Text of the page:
The first shift was precipitated by the election of the first African American Mayor of Atlanta, Maynard Jackson, in the 1970’s. Mayor Jackson sought to involve more of the Atlanta constituency in the influence of city government instead of the select few who retained the influence and leadership at city hall. He divided the 242 neighborhoods of the city of Atlanta into twenty-five (25) neighborhood planning units. These units opened city planning and decision-making to the grassroots level of the neighborhoods of Atlanta.

 

  1. The 1996 Olympics—Introducing and Welcoming the World to Atlanta

 

Atlanta won the bid for the 1996 Olympic games against almost insurmountable odds. After winning the bid, the city and region began to see how unprepared the city was for hosting the world for the Olympics. On the shoulders of the visionaries that helped win the bid for the Olympics, the city began a massive move to create sustained systems and structure to successfully welcome the world. The city of Atlanta became a welcoming place for the international community through the Olympics. The international community continues to find Atlanta welcoming to this day with a bulging population of diverse backgrounds living together in Metro Atlanta.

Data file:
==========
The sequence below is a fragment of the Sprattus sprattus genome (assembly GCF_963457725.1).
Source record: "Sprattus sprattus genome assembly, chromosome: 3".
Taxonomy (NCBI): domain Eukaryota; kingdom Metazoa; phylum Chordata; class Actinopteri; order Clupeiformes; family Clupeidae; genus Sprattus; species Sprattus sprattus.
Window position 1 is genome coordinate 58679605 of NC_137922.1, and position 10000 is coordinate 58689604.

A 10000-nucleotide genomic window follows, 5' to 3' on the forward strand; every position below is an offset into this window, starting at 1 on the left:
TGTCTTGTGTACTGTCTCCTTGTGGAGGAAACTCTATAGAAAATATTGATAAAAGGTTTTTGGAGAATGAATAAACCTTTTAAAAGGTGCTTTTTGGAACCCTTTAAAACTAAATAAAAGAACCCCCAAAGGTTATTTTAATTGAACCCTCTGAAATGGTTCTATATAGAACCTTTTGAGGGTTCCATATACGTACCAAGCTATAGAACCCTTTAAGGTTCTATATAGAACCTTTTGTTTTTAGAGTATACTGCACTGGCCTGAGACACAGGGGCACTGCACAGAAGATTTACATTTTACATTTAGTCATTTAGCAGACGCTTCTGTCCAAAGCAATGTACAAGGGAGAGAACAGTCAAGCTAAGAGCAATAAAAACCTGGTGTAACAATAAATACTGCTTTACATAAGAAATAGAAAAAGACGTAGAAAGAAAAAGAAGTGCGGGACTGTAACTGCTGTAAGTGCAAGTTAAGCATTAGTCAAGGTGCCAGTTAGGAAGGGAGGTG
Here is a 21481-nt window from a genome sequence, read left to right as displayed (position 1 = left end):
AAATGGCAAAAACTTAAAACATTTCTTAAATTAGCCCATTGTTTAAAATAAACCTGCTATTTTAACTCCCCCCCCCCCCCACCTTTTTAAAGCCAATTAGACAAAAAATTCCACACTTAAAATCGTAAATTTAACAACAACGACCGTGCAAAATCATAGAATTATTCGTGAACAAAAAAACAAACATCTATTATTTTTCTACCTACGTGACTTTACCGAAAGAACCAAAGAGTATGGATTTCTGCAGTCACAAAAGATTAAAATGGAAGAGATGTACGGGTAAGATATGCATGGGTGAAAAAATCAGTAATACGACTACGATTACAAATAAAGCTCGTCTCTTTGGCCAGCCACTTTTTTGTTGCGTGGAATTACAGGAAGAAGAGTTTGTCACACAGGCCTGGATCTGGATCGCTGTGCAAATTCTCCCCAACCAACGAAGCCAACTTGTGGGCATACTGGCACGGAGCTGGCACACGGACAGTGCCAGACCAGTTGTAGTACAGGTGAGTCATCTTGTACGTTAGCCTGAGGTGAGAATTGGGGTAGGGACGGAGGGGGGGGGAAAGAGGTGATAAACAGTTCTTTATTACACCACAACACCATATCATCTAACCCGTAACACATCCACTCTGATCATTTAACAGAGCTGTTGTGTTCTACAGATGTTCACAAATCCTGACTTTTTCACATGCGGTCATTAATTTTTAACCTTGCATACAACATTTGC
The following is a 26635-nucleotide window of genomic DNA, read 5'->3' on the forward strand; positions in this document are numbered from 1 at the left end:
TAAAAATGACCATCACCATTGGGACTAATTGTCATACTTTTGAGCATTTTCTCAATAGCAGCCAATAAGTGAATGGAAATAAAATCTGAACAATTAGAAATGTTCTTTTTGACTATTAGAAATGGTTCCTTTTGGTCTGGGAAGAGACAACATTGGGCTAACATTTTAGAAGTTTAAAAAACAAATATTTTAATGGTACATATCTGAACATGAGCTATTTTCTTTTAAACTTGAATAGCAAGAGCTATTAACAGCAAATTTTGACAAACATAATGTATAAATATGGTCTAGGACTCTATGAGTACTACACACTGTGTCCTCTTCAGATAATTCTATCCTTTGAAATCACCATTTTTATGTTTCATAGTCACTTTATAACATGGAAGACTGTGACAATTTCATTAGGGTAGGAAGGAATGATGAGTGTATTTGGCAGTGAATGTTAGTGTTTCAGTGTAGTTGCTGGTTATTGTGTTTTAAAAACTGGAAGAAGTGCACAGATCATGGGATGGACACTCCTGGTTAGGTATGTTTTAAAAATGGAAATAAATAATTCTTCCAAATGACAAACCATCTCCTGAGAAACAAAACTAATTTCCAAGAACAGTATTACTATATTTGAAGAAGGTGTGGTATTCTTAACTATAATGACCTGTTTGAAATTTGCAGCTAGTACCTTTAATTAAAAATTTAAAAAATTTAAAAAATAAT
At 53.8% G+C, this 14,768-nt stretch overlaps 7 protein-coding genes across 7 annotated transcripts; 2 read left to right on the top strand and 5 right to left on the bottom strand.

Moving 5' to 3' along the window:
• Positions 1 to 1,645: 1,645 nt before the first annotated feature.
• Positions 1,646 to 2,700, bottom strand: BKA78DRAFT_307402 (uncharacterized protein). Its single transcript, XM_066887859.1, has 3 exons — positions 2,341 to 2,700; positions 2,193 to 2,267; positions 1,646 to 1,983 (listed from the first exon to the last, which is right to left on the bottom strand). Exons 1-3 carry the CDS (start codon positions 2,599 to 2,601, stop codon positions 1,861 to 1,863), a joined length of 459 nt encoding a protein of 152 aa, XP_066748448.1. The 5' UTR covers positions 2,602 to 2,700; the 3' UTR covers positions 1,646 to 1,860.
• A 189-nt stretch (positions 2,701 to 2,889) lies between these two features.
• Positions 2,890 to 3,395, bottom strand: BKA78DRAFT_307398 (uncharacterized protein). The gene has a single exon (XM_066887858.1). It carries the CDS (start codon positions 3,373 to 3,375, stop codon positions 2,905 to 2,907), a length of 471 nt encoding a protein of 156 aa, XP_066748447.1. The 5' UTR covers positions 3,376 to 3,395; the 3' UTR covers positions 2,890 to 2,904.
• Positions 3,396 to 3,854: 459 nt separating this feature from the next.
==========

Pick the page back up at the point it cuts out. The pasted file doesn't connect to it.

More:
1. The Atlanta BeltLine—Connecting the Neighborhoods and People of Atlanta

 

In 1999, Ryan Gravel submitted his Master’s Thesis to Georgia Tech calling for a renewal of the twenty-two mile stretch of mostly abandoned rail lines around the city of Atlanta into a walkable, more livable, and connective trail that would transform Atlanta into a more pedestrian friendly group of neighborhoods. The BeltLine project finally gained traction after Metro Atlanta region failed to meet standards for the clean air act of the United States. In the middle of the first decade of the twenty-first century, visionary leaders began to see the value in a strategy such as Gravel’s. Now, Atlanta experiences seismic people movements and redevelopment around Atlanta’s growing BeltLine. This BeltLine project creates more connectivity and vibrancy between neighborhoods than has been historically noted in Atlanta.

 

How do these shifts or catalytic decisions, projects, or events help us to develop a gospel movement in Metro Atlanta? I’ll offer three ways.

 

  1. Develop a Bite-sized Strategy for Metro Atlanta.